CHENNAI: Unauthorised construction activity is on the rise in the city owing to the shortage of civic staff, so experts have suggested that the corporation follow a model introduced in Hyderabad to curb building violations.
Greater Hyderabad Municipal Corporation (GHMC) recently decided to give copies of sanctioned building plans to the applicant's neighbours to stop violations. "The sanctioned plan will be posted to three neighbours in the vicinity of the building. They can alert us to any deviations from the sanctioned plan during construction," GHMC additional commissioner (planning and projects) D Ronald Rose told TOI over phone from Hyderabad. "Earlier, we would get information about violations only after the building was completed. It becomes difficult for us to demolish such buildings because of the legal problems," he said.
He said action would be taken against violators based on complaints from neighbours. "We have uploaded all sanctioned building plans on our website to help residents to check building violations in their locality," he said.
Experts said this was a good idea that Chennai Corporation could consider adopting. M G Devasahayam, a member of the court's monitoring committee for building violations, said politicians and civic staff in Chennai turn a blind eye to the mushrooming of illegal structures. "Every other building in Chennai breaks rules. The Hyderabad model of sharing sanctioned building plans with neighbours could tackle the rising number of building violations to an extent," he said.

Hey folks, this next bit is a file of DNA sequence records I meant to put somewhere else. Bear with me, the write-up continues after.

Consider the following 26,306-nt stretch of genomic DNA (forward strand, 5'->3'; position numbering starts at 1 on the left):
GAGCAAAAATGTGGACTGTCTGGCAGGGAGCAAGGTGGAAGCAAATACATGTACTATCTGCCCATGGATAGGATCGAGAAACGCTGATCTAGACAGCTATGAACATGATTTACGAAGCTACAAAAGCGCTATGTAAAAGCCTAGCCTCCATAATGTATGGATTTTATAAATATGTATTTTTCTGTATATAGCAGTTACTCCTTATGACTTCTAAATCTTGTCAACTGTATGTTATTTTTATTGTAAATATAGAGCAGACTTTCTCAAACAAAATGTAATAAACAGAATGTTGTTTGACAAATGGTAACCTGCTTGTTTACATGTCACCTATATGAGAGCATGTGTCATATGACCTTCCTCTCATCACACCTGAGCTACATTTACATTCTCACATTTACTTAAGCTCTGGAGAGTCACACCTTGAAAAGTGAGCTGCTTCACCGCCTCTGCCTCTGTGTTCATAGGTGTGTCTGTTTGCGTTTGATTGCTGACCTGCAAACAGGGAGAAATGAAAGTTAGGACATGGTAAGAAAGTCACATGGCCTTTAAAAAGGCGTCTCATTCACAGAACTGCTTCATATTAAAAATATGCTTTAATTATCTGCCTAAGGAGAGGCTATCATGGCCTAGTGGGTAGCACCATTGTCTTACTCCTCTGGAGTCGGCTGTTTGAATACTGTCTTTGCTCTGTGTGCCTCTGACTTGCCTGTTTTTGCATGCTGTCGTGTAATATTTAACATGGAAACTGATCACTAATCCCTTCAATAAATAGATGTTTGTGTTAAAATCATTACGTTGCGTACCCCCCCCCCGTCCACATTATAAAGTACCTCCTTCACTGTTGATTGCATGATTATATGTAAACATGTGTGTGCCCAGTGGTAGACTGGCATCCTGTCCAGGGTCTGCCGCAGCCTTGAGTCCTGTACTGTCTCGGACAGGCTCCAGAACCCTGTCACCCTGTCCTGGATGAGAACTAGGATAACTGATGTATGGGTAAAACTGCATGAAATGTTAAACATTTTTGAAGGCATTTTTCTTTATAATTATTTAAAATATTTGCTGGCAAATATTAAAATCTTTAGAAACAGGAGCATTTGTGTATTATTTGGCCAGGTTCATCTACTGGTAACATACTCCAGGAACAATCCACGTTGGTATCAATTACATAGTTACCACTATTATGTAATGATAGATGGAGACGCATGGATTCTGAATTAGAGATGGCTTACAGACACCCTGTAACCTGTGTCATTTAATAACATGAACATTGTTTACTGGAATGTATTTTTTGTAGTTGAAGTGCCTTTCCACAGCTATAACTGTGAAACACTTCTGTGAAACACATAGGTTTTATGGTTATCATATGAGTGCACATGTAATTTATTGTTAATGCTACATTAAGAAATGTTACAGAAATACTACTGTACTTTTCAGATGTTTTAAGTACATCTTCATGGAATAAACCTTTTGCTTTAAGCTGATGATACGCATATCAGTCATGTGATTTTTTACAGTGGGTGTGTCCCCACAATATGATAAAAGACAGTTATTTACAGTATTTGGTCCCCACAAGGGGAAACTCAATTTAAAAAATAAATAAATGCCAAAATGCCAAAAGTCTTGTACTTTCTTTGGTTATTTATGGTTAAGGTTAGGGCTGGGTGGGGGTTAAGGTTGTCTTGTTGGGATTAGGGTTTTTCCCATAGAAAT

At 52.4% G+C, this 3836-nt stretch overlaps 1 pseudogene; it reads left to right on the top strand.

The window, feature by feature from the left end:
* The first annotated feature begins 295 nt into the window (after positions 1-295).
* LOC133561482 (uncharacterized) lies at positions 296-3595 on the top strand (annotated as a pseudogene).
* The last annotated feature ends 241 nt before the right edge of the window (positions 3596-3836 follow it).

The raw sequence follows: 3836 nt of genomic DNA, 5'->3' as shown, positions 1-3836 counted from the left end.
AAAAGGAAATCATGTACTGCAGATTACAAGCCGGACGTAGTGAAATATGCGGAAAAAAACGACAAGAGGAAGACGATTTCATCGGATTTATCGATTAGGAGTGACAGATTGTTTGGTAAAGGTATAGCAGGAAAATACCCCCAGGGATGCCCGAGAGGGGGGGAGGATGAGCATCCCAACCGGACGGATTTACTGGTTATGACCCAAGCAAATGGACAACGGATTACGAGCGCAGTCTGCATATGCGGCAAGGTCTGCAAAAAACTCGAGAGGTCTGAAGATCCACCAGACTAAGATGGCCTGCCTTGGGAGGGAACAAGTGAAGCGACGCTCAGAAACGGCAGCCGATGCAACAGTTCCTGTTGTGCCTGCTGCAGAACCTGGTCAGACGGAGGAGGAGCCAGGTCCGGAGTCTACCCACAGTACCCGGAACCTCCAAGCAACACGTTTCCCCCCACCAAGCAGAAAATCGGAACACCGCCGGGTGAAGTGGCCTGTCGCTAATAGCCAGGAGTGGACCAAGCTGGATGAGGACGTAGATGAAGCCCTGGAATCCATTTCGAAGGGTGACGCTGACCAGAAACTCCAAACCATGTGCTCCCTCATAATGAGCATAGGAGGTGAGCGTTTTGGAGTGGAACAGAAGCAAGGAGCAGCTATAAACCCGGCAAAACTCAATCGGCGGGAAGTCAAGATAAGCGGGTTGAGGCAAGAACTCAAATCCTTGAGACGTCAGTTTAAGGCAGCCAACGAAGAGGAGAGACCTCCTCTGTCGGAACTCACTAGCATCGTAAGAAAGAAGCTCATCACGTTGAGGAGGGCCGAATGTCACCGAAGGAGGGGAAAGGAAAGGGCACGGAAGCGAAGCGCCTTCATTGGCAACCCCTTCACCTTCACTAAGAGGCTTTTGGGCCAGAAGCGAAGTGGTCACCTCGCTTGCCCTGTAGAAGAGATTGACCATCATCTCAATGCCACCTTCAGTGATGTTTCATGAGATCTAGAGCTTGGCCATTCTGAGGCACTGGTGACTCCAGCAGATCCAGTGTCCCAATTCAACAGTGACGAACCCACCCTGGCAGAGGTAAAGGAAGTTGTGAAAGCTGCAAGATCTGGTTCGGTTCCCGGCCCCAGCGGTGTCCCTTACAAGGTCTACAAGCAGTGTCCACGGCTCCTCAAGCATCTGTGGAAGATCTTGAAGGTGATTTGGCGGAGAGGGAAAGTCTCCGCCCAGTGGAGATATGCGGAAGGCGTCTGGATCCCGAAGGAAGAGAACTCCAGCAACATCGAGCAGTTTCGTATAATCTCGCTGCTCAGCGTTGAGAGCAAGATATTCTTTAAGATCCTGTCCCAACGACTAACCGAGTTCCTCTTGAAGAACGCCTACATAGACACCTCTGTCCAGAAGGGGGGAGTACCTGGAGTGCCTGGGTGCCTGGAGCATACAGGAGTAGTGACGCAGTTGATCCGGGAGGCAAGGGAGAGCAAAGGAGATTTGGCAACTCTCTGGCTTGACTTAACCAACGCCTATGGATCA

A few residents are worried about possible misuse. "The corporation should address security concerns before sharing building plans with neighbours. People could file false complaints to settle scores," said K Venugopal, a resident of Kodambakkam.
Rose said they had not received objections from residents. "There is a good response to the idea. The sanctioned building plans are in public domain as it is also required under the Right To Information Act," he said.
TOI had earlier reported that the civic body identified more than 3,000 buildings in 15 zones without plan permission in the last two years. This constitutes only 10% of the total number of illegal buildings. Demolition notices were served on only about 360.
Corporation officials said they were short-staffed and burdenedwith additional responsibilities like issuing completion certificates and plan permits. This prevents them from conducting inspections to identify unauthorised buildings.